Author Topic: Cables:  (Read 423 times)

Offline dflee

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« on: November 27, 2020, 10:21:43 AM »
Please help me out guys.
If a headphone is in essence a pair of speakers on your head, how are they different than regular speakers. I'm not talking about the types of speakers but the supply to speakers. Those that make and sell aftermarket cords for headphones tout balanced, balanced, balanced and yet I've never heard or seen any push to make bookshelf or tower speakers balanced. Does not speaker cable run the same current as a headphone cable?

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Offline tmazz

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Re: Cables:
« Reply #1 on: November 27, 2020, 09:08:36 PM »
Don balanced cables will only do you any good of you have true balanced electronics to hook them into. Cables themselves are not balanced ot unbalance, but they can connect components that are designed with balanced (differential) circuit topography. So if you do not have balances electronics the cables will not do much for you.

I could go on further about balanced design advantages (mostly lower noise)  and disadvantages (mostly higher costs), but the Moon Audio web site does a good job explaining balanced design issues:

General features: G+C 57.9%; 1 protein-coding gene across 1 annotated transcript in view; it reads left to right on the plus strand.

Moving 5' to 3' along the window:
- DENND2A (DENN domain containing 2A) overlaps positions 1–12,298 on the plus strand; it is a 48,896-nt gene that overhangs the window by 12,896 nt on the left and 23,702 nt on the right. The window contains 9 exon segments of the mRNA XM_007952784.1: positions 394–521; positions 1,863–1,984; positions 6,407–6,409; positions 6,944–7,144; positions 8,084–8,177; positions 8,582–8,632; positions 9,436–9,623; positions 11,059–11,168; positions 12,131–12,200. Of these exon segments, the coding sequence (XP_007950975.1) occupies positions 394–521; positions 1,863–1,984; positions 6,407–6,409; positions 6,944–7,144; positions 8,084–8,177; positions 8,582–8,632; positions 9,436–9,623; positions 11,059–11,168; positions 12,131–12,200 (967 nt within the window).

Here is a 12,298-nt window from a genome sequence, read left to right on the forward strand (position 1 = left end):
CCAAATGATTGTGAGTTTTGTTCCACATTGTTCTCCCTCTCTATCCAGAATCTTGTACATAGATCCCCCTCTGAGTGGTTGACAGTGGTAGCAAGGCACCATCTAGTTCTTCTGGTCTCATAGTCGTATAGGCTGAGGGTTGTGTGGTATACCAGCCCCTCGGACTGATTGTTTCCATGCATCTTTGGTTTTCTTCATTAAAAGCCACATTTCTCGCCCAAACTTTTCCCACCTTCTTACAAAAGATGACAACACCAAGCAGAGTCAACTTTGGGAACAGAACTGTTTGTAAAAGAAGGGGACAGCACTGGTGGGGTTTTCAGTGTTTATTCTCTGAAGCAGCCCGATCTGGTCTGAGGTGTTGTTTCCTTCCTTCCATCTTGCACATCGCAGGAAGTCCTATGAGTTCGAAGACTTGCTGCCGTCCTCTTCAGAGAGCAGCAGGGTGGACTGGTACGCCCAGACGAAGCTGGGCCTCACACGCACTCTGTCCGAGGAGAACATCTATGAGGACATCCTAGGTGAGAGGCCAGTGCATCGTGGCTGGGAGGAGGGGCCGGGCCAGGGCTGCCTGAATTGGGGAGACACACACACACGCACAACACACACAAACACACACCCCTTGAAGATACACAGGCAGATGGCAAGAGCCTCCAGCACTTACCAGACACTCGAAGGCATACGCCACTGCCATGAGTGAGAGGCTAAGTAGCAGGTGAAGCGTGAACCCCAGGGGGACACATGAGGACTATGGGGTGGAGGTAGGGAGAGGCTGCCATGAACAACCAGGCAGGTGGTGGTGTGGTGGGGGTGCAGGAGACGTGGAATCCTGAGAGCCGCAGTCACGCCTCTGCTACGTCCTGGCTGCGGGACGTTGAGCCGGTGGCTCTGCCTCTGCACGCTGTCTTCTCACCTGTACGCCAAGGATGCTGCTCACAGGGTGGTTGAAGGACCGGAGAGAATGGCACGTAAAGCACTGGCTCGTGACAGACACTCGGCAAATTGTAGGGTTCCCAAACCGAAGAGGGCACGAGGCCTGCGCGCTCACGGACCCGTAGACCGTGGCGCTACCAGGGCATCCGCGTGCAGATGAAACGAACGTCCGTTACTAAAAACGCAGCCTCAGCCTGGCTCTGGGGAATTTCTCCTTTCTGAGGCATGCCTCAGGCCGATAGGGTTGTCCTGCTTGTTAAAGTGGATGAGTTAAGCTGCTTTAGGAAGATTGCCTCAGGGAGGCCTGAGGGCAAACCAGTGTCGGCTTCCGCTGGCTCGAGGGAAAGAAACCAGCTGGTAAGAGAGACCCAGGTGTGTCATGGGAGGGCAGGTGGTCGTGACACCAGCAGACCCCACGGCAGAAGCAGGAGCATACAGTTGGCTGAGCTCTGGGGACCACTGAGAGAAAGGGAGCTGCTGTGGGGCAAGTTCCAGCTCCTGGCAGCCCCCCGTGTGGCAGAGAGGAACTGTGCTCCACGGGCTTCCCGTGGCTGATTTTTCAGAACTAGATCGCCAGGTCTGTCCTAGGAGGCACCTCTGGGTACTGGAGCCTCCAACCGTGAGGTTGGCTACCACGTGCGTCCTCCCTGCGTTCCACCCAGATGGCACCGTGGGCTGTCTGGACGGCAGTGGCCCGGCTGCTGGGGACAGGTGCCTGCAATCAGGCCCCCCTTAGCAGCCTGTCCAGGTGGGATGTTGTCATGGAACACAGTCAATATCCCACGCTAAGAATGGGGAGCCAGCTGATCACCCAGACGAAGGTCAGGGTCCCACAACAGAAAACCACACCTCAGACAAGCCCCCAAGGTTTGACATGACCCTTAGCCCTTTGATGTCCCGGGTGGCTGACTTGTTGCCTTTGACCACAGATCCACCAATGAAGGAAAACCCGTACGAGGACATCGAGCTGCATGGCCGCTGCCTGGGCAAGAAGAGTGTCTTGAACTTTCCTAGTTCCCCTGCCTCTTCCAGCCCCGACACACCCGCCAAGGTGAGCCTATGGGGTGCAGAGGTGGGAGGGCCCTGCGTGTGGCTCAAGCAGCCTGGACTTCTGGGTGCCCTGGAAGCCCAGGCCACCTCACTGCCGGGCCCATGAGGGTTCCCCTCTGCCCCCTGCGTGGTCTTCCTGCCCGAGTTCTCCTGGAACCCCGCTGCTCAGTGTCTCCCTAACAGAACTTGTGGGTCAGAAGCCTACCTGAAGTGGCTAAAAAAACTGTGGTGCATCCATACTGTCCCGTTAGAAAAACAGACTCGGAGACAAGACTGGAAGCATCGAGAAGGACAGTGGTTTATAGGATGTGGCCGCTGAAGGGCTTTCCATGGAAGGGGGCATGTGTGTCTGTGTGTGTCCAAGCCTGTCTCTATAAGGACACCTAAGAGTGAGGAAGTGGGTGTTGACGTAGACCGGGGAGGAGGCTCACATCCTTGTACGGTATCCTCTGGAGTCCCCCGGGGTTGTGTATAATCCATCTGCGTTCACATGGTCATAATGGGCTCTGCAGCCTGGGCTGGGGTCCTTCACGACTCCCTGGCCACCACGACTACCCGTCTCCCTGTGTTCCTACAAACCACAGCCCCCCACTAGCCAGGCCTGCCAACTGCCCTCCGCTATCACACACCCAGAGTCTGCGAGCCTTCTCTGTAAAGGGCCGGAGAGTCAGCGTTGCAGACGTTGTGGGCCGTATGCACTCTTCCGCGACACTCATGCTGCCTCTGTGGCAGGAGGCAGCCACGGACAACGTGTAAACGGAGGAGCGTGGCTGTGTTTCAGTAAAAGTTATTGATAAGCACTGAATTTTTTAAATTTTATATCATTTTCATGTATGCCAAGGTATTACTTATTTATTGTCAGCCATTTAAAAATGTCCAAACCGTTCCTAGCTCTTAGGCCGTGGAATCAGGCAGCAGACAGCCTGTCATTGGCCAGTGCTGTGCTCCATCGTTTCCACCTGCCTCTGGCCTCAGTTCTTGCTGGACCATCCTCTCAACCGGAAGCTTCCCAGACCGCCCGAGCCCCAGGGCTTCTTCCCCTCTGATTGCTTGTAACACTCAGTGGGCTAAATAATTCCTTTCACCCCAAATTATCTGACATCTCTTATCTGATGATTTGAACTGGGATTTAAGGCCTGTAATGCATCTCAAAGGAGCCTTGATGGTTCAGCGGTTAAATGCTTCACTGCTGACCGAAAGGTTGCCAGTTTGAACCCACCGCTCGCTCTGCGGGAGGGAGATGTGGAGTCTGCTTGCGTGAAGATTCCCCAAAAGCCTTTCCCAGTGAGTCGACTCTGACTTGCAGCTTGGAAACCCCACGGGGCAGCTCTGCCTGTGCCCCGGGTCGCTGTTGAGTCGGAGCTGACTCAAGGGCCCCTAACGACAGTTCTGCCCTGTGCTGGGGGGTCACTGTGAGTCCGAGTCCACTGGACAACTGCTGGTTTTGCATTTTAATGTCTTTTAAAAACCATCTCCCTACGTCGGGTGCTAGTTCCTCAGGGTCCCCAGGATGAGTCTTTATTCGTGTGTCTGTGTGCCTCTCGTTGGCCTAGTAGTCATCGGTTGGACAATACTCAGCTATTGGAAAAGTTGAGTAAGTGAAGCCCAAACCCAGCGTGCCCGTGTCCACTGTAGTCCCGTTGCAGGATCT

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Offline dflee

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Re: Cables:
« Reply #2 on: November 28, 2020, 06:55:12 AM »
Thanks tmazz.
Thanks for the reading material. It still leaves a lot to discern.
How does one know if the equipment is truly balanced vs just having the connections?
And if dac to pre and pre to headphone amp are balanced but the headphone out isn't,
does that just screw up the whole balanced thing?
I think I'm going to stick with what I have and enjoy.

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Offline rollo

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Re: Cables:
« Reply #3 on: December 02, 2020, 08:29:04 AM »
  One would know if balanced design from Manf. Second question , yes it screws it up.

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Offline Vincent Kars

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Re: Cables:
« Reply #4 on: December 21, 2020, 09:12:13 AM »
Traditionally we use a TRS to connect a headphone to an amp.
You can replace this by a TRRS connection so separate grounds for L&R
This is exactly how we connect our speakers to an amp and nobody calls this “balanced”.
This has of course nothing to do with “balanced” as we know it e.g. a 3 wire connection between and DAC and an amp where there is a hot, a cold and a ground.
At the receiver the hot and cold are compared and any difference is rejected (common  noise)

The reason why in de headphone world a normal 2 wire connection is called  “balanced” is probably because with a TRRS you can connect it to a balanced amp.
This is an amp requiring separate terminals for L&R
Using a "balanced" wire on a headphone won’t do you any harm, some even claim a small benefit (less crosstalk) but I haven’t seen any hard evidence.
In general the “balanced” out of a headphone amp doubles the power (2 amps per channel) but this might come at the expense of more distortion.

All the pro's of a balanced headphone amp:
All the cons: